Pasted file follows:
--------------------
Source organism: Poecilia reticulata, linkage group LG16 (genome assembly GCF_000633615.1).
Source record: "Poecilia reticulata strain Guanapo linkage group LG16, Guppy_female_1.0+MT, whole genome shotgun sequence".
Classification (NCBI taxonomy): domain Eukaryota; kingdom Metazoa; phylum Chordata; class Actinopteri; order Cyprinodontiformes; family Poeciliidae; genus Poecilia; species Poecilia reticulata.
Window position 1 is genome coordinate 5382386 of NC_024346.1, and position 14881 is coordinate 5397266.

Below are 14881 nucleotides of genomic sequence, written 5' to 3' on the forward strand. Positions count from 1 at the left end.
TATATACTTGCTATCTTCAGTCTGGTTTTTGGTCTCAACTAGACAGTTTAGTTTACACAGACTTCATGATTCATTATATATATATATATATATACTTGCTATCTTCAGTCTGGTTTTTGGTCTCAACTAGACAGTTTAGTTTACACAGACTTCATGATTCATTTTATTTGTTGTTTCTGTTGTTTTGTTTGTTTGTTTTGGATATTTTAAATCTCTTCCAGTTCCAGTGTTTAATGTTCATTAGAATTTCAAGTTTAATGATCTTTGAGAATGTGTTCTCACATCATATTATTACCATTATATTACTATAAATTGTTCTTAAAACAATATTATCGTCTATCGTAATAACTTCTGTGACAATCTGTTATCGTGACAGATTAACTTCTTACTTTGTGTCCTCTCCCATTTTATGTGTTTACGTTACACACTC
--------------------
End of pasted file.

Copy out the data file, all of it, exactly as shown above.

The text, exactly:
Source organism: Poecilia reticulata, linkage group LG16 (genome assembly GCF_000633615.1).
Source record: "Poecilia reticulata strain Guanapo linkage group LG16, Guppy_female_1.0+MT, whole genome shotgun sequence".
Classification (NCBI taxonomy): domain Eukaryota; kingdom Metazoa; phylum Chordata; class Actinopteri; order Cyprinodontiformes; family Poeciliidae; genus Poecilia; species Poecilia reticulata.
Window position 1 is genome coordinate 5382386 of NC_024346.1, and position 14881 is coordinate 5397266.

Below are 14881 nucleotides of genomic sequence, written 5' to 3' on the forward strand. Positions count from 1 at the left end.
TATATACTTGCTATCTTCAGTCTGGTTTTTGGTCTCAACTAGACAGTTTAGTTTACACAGACTTCATGATTCATTATATATATATATATATATACTTGCTATCTTCAGTCTGGTTTTTGGTCTCAACTAGACAGTTTAGTTTACACAGACTTCATGATTCATTTTATTTGTTGTTTCTGTTGTTTTGTTTGTTTGTTTTGGATATTTTAAATCTCTTCCAGTTCCAGTGTTTAATGTTCATTAGAATTTCAAGTTTAATGATCTTTGAGAATGTGTTCTCACATCATATTATTACCATTATATTACTATAAATTGTTCTTAAAACAATATTATCGTCTATCGTAATAACTTCTGTGACAATCTGTTATCGTGACAGATTAACTTCTTACTTTGTGTCCTCTCCCATTTTATGTGTTTACGTTACACACTC